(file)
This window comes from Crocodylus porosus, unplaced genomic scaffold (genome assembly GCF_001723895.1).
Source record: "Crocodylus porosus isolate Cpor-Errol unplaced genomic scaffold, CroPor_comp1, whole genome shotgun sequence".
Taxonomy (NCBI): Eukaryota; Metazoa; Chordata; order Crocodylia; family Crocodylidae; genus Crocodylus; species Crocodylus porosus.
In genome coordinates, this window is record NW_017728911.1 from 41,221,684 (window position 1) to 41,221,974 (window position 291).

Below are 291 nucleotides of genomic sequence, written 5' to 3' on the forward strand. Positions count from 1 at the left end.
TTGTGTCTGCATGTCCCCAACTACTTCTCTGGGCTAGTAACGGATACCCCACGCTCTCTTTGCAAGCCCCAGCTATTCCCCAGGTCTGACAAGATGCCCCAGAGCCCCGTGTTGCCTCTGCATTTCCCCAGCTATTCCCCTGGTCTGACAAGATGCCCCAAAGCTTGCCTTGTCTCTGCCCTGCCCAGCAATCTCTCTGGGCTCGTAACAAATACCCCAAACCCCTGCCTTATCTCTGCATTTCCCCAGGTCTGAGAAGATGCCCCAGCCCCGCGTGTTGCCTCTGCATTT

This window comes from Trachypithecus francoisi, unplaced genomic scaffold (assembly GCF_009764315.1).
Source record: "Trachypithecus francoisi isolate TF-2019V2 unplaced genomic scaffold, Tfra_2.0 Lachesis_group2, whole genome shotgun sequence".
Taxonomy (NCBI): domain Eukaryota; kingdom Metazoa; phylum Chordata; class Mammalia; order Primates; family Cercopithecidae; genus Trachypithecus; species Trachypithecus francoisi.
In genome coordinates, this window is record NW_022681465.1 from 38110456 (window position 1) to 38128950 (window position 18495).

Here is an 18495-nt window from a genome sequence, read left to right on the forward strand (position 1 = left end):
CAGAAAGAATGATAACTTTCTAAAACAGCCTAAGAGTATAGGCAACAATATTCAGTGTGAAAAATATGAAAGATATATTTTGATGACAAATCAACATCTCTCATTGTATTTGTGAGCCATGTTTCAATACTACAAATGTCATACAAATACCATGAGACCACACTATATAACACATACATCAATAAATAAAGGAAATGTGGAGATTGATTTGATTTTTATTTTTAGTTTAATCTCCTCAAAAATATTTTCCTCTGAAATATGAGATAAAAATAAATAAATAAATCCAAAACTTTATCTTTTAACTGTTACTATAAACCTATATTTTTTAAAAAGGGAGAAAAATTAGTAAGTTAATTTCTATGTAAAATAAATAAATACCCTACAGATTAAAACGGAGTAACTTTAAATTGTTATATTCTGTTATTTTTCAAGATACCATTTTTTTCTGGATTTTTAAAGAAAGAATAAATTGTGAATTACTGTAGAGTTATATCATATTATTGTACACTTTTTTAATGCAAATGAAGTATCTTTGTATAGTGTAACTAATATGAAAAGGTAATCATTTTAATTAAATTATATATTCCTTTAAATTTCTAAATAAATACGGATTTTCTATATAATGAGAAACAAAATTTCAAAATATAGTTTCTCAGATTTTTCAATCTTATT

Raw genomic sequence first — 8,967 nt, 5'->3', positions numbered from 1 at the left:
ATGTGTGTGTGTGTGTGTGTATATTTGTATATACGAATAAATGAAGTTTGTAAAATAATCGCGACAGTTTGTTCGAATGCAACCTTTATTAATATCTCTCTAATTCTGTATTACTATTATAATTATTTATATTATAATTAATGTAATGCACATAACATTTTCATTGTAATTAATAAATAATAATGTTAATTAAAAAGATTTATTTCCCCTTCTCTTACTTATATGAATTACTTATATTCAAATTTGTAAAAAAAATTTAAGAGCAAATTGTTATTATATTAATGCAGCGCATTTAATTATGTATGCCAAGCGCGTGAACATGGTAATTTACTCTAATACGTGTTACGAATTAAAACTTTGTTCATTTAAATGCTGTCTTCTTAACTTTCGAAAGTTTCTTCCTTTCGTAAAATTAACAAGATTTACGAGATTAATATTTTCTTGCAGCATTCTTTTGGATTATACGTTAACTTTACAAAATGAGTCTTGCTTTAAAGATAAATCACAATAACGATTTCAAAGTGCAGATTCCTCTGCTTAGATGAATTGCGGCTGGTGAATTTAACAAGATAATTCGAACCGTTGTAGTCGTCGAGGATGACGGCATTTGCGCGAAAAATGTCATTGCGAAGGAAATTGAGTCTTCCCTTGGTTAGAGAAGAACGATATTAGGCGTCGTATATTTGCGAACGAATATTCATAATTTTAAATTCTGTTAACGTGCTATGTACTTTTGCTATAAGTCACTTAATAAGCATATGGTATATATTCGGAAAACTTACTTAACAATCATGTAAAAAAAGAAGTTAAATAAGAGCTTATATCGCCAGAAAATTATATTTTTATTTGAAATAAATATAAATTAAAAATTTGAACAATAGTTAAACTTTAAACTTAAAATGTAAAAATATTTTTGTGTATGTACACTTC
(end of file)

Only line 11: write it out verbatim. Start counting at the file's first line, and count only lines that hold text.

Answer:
Here is an 18495-nt window from a genome sequence, read left to right on the forward strand (position 1 = left end):